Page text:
Thinking of it in this way totally changes how I plan and prepare for the time we spend in class on these books. I have worked to build a scaffold, a container for class time that will enable students to do the interpretive work together with enough guidance to show them what the work looks like but then enough freedom for them to really own the work. Jay wrote a post a while about about workshop, arguing that it’s really quite simple. Students need to spend as much time as possible DOING the thing you are teaching rather than talking about it. Teachers support students as they do the work rather than covering content.

I can trust my students to have thoughts about our texts that are worth unpacking. They might not be the same thoughts I have about our texts, but that’s not the point. At the forefront needs to be their thinking, their idea building, their interpretations, their meaning-making. This was rarely the case in my college literature classes where class discussions seemed to be competitions where students each tried to say the thing that was the closest to what the professor already thought. (Read more about my struggle as a reader in school here.)

Toward the goal of NOT doing the interpretive work for my students but instead creating a space where they can hone their ability to do that work on their own, here’s what I’m planning:

  • Our work with a major text will start with a brainstorming conversation after having read the text in its entirety: what did you notice about the text? Collect this visually on a white board. Fill the board with their ideas. Eventually move toward categorizing things–draw arrows, circles, etc. Then hone it down to big issues/ideas in the text worth talking about. From there, have students sign up to facilitate discussion days on any of the topics that surfaced in the conversation.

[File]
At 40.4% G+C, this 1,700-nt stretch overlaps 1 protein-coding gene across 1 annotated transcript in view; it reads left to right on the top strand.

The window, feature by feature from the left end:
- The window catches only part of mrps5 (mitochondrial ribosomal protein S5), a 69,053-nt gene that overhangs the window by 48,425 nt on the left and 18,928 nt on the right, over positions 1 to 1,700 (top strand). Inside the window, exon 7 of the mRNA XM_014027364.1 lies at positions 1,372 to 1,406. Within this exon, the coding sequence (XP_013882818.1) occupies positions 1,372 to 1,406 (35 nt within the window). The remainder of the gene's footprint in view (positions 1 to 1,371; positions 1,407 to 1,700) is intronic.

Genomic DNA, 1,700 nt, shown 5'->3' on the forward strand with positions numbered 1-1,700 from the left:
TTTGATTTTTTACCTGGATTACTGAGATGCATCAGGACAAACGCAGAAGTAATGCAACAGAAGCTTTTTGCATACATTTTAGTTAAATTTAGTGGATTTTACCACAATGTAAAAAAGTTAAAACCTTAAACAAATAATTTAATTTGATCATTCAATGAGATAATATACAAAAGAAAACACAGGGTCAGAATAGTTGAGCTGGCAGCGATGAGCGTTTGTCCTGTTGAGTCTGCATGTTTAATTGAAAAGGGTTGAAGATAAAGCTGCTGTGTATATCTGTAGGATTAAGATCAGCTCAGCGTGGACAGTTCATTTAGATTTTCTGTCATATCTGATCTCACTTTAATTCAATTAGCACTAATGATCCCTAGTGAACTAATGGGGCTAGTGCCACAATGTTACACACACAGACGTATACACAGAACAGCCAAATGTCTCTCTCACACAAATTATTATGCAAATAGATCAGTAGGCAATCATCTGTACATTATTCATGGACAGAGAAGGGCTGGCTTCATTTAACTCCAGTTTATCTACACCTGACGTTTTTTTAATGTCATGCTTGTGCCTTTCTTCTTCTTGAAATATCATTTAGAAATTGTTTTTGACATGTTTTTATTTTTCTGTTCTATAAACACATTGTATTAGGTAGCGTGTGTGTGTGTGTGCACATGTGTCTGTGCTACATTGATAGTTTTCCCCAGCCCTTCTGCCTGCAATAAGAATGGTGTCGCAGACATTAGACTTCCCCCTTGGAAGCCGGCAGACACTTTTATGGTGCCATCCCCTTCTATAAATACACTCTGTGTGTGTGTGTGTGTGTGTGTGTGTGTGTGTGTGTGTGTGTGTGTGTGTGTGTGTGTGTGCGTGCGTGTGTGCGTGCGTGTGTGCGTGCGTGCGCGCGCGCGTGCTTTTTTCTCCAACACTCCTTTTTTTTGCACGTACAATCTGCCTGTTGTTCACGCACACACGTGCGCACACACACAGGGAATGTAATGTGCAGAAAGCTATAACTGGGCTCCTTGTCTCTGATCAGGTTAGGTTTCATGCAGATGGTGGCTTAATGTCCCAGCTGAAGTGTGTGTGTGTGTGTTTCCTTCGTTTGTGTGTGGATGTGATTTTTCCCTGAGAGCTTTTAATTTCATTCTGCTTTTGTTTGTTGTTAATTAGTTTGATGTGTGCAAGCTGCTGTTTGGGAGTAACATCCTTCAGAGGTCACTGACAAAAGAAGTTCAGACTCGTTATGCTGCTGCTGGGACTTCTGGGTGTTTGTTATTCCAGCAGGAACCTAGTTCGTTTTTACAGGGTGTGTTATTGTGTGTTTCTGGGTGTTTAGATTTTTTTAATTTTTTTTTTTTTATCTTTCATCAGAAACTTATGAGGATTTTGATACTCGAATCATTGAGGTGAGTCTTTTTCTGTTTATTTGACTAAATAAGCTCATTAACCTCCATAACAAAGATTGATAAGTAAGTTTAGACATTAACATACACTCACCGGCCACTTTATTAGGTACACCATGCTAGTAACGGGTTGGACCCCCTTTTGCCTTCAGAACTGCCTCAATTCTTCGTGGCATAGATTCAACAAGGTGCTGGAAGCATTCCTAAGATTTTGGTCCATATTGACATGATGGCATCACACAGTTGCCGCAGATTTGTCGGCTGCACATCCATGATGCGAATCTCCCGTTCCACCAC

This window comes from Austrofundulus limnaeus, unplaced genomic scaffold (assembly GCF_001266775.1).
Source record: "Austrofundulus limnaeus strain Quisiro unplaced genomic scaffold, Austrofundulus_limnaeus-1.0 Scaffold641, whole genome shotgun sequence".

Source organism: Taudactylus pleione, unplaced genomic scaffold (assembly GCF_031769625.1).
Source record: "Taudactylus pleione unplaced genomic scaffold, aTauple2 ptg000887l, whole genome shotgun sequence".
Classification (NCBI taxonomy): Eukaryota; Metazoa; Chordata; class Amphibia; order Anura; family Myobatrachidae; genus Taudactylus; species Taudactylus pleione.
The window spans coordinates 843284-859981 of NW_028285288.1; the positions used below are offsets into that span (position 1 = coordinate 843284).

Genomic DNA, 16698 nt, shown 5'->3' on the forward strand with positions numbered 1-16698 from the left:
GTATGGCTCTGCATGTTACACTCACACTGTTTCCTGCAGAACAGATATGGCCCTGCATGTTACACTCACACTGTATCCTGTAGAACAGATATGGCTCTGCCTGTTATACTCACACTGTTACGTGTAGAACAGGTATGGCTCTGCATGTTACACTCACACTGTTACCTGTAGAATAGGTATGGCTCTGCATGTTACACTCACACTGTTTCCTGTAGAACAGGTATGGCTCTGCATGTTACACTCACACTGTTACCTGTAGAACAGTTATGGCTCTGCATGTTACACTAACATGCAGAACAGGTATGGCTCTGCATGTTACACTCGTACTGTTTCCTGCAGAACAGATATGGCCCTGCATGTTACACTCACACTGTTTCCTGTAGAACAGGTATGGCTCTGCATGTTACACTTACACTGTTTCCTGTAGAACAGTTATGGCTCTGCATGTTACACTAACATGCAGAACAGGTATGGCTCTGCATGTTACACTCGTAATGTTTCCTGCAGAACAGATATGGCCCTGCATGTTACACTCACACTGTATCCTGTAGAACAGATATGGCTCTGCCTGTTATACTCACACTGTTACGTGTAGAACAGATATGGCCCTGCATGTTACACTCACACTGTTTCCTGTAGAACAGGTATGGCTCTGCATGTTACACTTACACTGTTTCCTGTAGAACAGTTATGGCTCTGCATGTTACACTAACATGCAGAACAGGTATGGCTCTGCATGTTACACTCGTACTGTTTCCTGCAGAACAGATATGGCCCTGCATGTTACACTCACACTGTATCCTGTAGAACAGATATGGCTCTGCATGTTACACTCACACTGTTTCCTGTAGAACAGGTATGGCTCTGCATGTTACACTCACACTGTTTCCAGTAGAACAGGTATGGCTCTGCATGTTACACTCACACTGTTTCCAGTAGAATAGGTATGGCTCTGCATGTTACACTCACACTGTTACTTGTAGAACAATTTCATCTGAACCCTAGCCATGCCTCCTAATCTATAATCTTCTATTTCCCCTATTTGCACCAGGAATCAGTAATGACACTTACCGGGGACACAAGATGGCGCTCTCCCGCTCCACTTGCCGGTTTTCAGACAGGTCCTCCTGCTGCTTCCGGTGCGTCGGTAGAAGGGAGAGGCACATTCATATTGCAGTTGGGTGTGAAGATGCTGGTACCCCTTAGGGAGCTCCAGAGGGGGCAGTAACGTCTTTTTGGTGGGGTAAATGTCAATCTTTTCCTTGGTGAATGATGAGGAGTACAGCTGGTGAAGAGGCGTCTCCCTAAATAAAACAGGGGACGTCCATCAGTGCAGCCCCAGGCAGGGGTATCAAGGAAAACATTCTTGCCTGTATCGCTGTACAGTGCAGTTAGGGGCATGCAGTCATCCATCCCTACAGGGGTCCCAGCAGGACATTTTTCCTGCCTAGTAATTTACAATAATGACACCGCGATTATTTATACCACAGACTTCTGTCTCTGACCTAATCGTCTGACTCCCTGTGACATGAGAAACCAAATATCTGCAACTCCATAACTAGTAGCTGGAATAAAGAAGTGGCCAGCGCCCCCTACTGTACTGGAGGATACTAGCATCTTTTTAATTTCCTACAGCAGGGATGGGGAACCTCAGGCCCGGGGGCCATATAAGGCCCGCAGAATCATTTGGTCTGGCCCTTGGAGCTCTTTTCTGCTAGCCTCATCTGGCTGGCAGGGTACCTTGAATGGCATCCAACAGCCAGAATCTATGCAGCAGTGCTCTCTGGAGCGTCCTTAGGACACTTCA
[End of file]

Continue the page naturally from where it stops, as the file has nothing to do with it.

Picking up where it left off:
• Provide ample resources for students to use as they plan to facilitate discussions. Here’s what I’ve got so far. I’ll model a few discussions for them, talk about what I did to set up the conversation, how I thought it went, and what I would do differently next time. I’ll talk with them about their plans for discussion. And on those student-facilitated discussion days, I’ll sit among my class and participate as just one other reader trying to figure out what I think about a book.